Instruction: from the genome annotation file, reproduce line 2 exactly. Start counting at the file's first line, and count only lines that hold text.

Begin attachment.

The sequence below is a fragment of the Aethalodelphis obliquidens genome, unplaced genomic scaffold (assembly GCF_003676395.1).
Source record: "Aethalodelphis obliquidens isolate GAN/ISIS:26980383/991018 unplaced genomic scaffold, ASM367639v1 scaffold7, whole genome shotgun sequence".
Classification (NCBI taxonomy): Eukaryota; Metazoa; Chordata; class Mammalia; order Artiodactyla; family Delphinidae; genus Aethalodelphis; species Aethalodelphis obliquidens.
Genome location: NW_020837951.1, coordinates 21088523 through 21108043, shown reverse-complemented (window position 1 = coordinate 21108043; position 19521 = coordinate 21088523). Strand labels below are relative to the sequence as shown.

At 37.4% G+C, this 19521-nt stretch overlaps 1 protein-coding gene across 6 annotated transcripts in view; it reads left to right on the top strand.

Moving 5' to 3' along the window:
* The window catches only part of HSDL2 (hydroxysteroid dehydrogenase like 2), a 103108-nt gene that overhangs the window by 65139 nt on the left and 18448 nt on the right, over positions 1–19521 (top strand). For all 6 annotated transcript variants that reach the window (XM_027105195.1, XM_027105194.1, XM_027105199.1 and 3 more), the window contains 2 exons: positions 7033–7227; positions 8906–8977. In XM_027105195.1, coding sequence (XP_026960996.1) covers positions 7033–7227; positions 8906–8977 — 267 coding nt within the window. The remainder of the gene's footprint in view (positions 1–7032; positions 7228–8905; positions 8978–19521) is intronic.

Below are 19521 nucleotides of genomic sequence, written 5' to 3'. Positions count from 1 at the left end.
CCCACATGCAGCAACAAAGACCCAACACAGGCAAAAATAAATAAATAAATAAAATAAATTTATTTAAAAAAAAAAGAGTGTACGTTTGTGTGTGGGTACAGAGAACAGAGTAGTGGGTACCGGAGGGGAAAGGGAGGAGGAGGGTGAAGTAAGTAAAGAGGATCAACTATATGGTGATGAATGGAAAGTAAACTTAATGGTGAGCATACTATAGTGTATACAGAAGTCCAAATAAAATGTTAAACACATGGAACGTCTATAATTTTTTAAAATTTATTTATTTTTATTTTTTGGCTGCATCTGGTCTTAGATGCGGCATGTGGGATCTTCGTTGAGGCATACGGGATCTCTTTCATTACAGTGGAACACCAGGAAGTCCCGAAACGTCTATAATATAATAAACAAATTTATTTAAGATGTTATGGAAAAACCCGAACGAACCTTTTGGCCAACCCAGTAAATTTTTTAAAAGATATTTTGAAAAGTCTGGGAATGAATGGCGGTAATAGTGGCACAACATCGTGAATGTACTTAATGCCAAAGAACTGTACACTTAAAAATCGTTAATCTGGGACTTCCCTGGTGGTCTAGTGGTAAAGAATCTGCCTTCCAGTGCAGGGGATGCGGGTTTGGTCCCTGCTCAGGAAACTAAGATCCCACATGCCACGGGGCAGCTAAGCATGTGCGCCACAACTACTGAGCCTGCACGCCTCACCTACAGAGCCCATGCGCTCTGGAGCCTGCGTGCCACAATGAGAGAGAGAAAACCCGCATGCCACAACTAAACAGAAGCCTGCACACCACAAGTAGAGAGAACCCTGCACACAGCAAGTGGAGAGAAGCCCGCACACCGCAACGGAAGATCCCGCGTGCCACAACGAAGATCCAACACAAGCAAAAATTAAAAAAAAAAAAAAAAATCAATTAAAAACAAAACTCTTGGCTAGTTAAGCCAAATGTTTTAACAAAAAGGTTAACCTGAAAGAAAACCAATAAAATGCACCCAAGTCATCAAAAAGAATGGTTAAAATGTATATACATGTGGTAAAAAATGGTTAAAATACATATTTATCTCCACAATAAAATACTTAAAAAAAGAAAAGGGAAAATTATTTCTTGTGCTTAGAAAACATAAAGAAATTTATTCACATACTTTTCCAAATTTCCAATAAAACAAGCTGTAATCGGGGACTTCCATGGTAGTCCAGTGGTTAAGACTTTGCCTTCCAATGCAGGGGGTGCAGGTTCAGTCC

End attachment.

Source record: "Aethalodelphis obliquidens isolate GAN/ISIS:26980383/991018 unplaced genomic scaffold, ASM367639v1 scaffold7, whole genome shotgun sequence".